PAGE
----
Durability is an important part of an HP winter tire because they are meant to withstand sustained speeds and increased mileages on dry road vs. a more conventional winter tire or an ice tire.

HP winter tires are generally used in urban or suburban areas where road maintenance is at its highest and also in climates that are not excessively snowy even though they may be very cold. Other HP winter tire users are those that drive mainly on highways and for long distances during the winter months.

Severe Winter Tires

Severe winter tires are generally studless and provide excellent grip in many different snow and slush conditions. The same basic design requirements of the HP winter tires carry over to the severe winter tires with increased performance in inclement weather and sacrificed performance in the dry.

When compared to HP winter tires a severe winter tire will use a softer rubber compound and have more tread sipes. The rubber compound may use very advanced technology such as micro cellular structures or other advanced rubber compounding techniques. More emphasis is also placed on what is known as a "self cleaning tread design". A self-cleaning tread design traps snow when the tire rolls over it and then releases the snow so it can trap more on the next revolution. In this case snow on snow provides traction when the snow is trapped between the tread blocks. The snow must then be released so that it can get trapped again. If the tread blocks do not release the snow the traction goes away.

The disadvantages to a severe winter tire depend on the tire. The category is very broad and each tire manufacturer addresses a large variety of conditions. Some tires specialize very heavily while others are more well rounded.

The main disadvantages to severe winter tires are decreased longevity and decreased dry road performance when compared to HP winter tires.

Severe winter tire users are usually in more rural areas where roads may be snow covered for most of the winter due to lack of road maintenance or excessive snowfall. These users typically do not drive excess mileages on dry road or do a lot of high-speed travel.

Ice Tires

Ice tires are the most specialized winter tires. They are meant to perform well only on ice. The category was created largely due to conditions encountered on the northern island of Japan where the traffic is very slow and winter road conditions are often glare ice. For the North American market these tires are largely unusable. While they provide very good traction on snow and ice they handle very poorly at even moderate speeds and provide very little feedback to the driver. In addition they wear out so fast that in many cases the useful life of the tire spans only one winter season.

The technology in these tires is the same as any of the others. Sometimes the tread design is biased toward ice, in which case it does not work well in snow or slush. In some ice tires the rubber compound is simply changed and an existing tread design is used creating a tire that looks identical to another winter tire but is useful only for driving on ice due to its highly specialized rubber compound.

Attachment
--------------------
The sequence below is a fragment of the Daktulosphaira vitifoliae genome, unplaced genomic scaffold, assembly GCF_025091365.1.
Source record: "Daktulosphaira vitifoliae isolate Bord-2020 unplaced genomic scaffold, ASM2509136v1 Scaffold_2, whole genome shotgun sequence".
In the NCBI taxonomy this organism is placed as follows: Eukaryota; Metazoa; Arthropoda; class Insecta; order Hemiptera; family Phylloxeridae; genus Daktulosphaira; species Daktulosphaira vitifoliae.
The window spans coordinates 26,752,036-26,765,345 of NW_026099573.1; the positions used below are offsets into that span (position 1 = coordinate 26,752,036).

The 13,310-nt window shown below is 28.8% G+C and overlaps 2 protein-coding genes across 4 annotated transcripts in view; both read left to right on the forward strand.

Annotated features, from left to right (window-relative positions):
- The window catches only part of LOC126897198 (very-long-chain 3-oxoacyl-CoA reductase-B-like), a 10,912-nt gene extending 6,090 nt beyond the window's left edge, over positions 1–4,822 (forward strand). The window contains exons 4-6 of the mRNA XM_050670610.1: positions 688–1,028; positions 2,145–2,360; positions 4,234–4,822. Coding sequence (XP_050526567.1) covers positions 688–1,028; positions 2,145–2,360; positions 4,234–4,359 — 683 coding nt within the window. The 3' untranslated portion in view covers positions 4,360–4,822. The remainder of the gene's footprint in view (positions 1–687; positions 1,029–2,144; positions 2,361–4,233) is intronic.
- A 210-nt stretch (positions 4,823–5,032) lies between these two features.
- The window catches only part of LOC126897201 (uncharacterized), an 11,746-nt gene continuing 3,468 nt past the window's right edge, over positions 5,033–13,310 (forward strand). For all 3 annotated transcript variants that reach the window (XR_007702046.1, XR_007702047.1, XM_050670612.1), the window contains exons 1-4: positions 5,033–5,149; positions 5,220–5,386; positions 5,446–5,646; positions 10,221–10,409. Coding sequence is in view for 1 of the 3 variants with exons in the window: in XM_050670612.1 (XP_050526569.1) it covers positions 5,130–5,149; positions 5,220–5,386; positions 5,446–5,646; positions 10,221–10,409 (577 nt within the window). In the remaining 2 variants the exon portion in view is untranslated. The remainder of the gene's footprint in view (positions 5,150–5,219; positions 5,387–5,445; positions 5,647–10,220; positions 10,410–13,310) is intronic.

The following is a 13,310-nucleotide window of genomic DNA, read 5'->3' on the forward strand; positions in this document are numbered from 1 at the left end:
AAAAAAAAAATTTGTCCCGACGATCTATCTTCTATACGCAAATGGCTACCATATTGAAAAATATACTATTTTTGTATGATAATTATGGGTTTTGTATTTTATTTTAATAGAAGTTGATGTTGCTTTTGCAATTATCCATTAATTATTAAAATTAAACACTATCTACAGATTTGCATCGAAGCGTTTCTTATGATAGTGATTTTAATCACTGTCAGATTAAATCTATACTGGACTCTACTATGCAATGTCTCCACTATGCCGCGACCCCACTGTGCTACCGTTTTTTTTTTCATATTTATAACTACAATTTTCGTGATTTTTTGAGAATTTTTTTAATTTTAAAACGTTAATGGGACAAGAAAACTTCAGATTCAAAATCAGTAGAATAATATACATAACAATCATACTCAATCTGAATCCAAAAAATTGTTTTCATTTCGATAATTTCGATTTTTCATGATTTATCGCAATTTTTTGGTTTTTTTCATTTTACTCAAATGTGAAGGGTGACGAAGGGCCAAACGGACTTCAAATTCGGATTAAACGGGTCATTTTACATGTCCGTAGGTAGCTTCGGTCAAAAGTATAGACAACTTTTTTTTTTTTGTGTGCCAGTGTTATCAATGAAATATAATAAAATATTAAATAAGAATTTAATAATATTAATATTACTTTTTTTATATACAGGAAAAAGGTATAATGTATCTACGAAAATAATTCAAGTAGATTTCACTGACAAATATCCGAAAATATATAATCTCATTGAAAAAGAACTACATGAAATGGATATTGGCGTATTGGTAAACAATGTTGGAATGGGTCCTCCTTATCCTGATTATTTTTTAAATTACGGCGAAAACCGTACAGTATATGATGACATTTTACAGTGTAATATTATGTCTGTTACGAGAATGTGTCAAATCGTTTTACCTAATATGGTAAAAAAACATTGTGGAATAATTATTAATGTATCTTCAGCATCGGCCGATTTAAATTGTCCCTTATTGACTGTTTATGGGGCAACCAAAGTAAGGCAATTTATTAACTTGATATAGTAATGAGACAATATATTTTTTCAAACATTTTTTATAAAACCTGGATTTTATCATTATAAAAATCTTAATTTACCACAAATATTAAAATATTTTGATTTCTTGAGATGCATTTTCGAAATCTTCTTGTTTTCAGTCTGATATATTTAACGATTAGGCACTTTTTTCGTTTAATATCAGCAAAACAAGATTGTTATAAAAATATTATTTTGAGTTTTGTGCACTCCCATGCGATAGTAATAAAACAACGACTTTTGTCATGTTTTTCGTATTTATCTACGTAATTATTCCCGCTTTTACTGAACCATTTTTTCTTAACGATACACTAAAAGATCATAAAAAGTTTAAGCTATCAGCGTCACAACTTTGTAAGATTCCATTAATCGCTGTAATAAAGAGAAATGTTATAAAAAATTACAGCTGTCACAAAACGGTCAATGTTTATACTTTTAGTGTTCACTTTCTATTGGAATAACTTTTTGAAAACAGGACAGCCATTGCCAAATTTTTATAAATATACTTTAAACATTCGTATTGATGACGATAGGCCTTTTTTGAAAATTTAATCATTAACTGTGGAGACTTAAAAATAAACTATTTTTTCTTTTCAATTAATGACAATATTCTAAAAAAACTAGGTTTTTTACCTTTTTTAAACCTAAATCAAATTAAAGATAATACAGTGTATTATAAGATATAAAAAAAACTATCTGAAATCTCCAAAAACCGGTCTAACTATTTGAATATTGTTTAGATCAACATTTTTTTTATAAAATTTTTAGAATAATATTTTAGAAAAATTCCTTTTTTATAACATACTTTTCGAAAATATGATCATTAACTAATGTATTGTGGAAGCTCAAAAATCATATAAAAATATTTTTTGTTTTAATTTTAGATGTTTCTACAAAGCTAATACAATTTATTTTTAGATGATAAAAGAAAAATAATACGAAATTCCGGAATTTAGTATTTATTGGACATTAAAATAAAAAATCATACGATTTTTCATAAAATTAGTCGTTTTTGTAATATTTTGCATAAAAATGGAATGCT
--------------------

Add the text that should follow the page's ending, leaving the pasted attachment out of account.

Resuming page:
Ice tires are for drivers that experience icy conditions and slow speeds.

Last Thoughts

All the major tire manufacturers make winter tires for nearly every category. Bridgestone, Michelin, Pirelli, Yokohama, Continental, and Dunlop all have winter tires in at least two categories. Besides the major tire manufacturers Finland's Nokian is widely regarded as the foremost manufacturer in the area of winter tire technology. Which tires are best for you depends on your climate, the prevalent road conditions in your area and your driving.

When choosing winter tires only choose those that meet the tire industry's "severe snow service" standard. These can be identified by an icon molded into the tire sidewall that looks like a snowflake within a mountain. Only tires that meet or exceed the industry snow traction test display this symbol. Do not be misled by the old "M+S" (mud and snow rating) as it corresponds only to the "void" area of the tread design and is usually found on all-season tires as well as winter tires.

When choosing tires consider the temperatures they were designed to operate in. Also consider personal driving habits, geographic location and road maintenance. These considerations should provide enough information to determine what tires are the correct ones. The specific attributes of various tires can be found online at any of the manufacturer's websites, at your local tire store, or a national retailer such as The Tire Rack.

Whatever winter tire you choose, make sure you don't buy it too late in the season. Winter tire production starts in the spring and some sizes sell out by November. Buy early to avoid this supply problem.

Hopefully you now have a better understanding of winter tires and can make a more informed decision about what tire to choose for the winter season. Happy motoring!